Similar principles to people who apply to physicians affect the home health professional and the home health provider. A home health agency, because the direct provider of care to the homebound patient, could be held to the same legal obligation and duty to offer care that addresses a person's needs as is the physician. Furthermore, there may be both an authorized and an ethical obligation to remain delivering care, if your patient has no alternatives. A moral obligation may still exist on the patient even though the home health provider has fulfilled all legal obligations.
When a home health provider furnishes treatment to some patient, the duty to keep providing care to the sufferer is a duty owed by the agency itself and never by the individual professional who might be the employee or the contractor in the agency. The home health provider won't have a duty to continue giving the same nurse, therapist, or aide towards the patient throughout the course of treatment, so long as the provider is constantly use appropriate, competent personnel to give the course of treatment consistently with all the plan of care. Through the perspective of patient satisfaction and continuity of care, it could be in the best interests of the home health provider to try to provide the same individual practitioner for the patient. The development of an individual relationship with the provider's personnel may improve communications plus a greater degree of trust and compliance for the patient. It should assist to alleviate many of the conditions arise in the health care' setting.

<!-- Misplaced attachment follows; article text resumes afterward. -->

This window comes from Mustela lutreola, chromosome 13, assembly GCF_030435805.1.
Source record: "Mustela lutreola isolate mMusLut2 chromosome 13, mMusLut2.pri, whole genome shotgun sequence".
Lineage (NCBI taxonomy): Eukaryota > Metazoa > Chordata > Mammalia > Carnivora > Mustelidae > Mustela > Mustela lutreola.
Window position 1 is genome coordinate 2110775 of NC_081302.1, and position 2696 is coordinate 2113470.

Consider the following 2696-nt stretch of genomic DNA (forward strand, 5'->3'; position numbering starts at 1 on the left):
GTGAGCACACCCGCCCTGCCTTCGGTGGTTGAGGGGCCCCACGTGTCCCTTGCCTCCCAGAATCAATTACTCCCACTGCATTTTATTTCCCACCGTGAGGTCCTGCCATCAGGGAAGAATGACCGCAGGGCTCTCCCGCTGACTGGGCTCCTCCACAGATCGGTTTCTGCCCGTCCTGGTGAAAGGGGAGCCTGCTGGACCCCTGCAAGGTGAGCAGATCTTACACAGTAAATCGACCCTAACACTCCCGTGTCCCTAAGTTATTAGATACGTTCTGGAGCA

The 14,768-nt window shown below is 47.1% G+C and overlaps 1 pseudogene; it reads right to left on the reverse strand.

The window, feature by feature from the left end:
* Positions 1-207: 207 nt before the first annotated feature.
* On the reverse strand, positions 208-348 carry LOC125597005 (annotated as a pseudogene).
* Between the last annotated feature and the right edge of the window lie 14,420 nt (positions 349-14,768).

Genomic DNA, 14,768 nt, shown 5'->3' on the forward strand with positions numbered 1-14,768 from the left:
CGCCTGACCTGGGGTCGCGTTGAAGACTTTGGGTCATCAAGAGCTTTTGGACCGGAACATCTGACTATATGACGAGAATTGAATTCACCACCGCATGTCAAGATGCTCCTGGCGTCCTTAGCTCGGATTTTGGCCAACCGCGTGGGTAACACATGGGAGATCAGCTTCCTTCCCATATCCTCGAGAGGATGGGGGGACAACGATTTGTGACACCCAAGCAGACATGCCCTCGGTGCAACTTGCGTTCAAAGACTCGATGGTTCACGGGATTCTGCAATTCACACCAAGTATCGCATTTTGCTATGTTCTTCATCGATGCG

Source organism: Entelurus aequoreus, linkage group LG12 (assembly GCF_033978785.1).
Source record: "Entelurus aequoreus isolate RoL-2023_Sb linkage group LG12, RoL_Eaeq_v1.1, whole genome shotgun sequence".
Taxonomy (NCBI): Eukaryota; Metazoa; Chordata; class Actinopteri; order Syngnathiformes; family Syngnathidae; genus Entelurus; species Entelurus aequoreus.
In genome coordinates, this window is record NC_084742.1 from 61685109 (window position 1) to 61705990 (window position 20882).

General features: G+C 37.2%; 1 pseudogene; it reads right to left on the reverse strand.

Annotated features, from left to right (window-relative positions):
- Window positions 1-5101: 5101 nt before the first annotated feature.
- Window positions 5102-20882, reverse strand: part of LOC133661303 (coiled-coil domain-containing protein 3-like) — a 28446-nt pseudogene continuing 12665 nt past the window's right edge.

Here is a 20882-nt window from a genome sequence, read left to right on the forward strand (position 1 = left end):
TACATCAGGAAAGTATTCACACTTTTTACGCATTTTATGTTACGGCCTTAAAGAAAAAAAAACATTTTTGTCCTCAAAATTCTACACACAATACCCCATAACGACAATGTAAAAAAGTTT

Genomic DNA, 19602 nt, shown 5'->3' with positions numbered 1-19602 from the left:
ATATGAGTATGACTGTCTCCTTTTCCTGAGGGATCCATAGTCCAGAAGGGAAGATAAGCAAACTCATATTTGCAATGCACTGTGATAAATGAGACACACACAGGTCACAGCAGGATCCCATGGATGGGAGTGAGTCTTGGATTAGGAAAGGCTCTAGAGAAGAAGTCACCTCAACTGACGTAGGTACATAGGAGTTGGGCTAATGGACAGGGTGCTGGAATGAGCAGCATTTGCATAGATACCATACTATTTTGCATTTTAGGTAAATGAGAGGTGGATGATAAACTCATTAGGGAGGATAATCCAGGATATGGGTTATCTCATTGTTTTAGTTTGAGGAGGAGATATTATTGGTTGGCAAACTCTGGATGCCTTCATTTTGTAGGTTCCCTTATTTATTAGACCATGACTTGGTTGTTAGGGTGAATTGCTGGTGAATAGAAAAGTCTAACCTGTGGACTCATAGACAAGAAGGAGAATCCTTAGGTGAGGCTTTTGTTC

If the patient requests replacing a particular nurse, therapist, technician, or home health aide, your home health provider retains a duty to provide care to the patient, unless the patient also specifically states he / she no longer desires the provider's service. Home health agency supervisors would be wise to follow up on such patient requests to discover the reasons regarding the dismissal, to identify "problem" employees, and to ensure no incident has brought place that might give rise to liability. The home health agency should continue providing care to the patient until definitively told to refrain from doing so by the patient.
Managing THE ABUSIVE PATIENT